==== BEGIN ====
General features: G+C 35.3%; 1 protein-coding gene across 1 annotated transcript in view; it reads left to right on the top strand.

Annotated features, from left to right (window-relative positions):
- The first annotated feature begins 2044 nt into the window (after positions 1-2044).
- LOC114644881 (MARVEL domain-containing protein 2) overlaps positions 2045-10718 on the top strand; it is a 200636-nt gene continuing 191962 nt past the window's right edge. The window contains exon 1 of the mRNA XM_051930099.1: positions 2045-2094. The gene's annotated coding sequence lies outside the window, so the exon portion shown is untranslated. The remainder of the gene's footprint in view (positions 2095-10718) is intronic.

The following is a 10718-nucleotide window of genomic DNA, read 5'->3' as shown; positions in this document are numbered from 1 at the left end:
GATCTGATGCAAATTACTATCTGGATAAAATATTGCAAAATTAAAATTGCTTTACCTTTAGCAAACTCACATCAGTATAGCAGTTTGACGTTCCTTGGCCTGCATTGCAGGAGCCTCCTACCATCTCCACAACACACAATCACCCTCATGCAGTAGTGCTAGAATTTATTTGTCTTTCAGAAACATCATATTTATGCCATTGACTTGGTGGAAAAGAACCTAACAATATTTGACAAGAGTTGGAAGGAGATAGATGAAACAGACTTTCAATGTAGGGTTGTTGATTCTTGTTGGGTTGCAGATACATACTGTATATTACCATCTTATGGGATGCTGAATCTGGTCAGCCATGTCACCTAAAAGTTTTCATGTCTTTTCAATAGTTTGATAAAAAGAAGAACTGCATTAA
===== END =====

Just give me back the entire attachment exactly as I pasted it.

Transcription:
General features: G+C 35.3%; 1 protein-coding gene across 1 annotated transcript in view; it reads left to right on the top strand.

Annotated features, from left to right (window-relative positions):
- The first annotated feature begins 2044 nt into the window (after positions 1-2044).
- LOC114644881 (MARVEL domain-containing protein 2) overlaps positions 2045-10718 on the top strand; it is a 200636-nt gene continuing 191962 nt past the window's right edge. The window contains exon 1 of the mRNA XM_051930099.1: positions 2045-2094. The gene's annotated coding sequence lies outside the window, so the exon portion shown is untranslated. The remainder of the gene's footprint in view (positions 2095-10718) is intronic.

The following is a 10718-nucleotide window of genomic DNA, read 5'->3' as shown; positions in this document are numbered from 1 at the left end:
GATCTGATGCAAATTACTATCTGGATAAAATATTGCAAAATTAAAATTGCTTTACCTTTAGCAAACTCACATCAGTATAGCAGTTTGACGTTCCTTGGCCTGCATTGCAGGAGCCTCCTACCATCTCCACAACACACAATCACCCTCATGCAGTAGTGCTAGAATTTATTTGTCTTTCAGAAACATCATATTTATGCCATTGACTTGGTGGAAAAGAACCTAACAATATTTGACAAGAGTTGGAAGGAGATAGATGAAACAGACTTTCAATGTAGGGTTGTTGATTCTTGTTGGGTTGCAGATACATACTGTATATTACCATCTTATGGGATGCTGAATCTGGTCAGCCATGTCACCTAAAAGTTTTCATGTCTTTTCAATAGTTTGATAAAAAGAAGAACTGCATTAA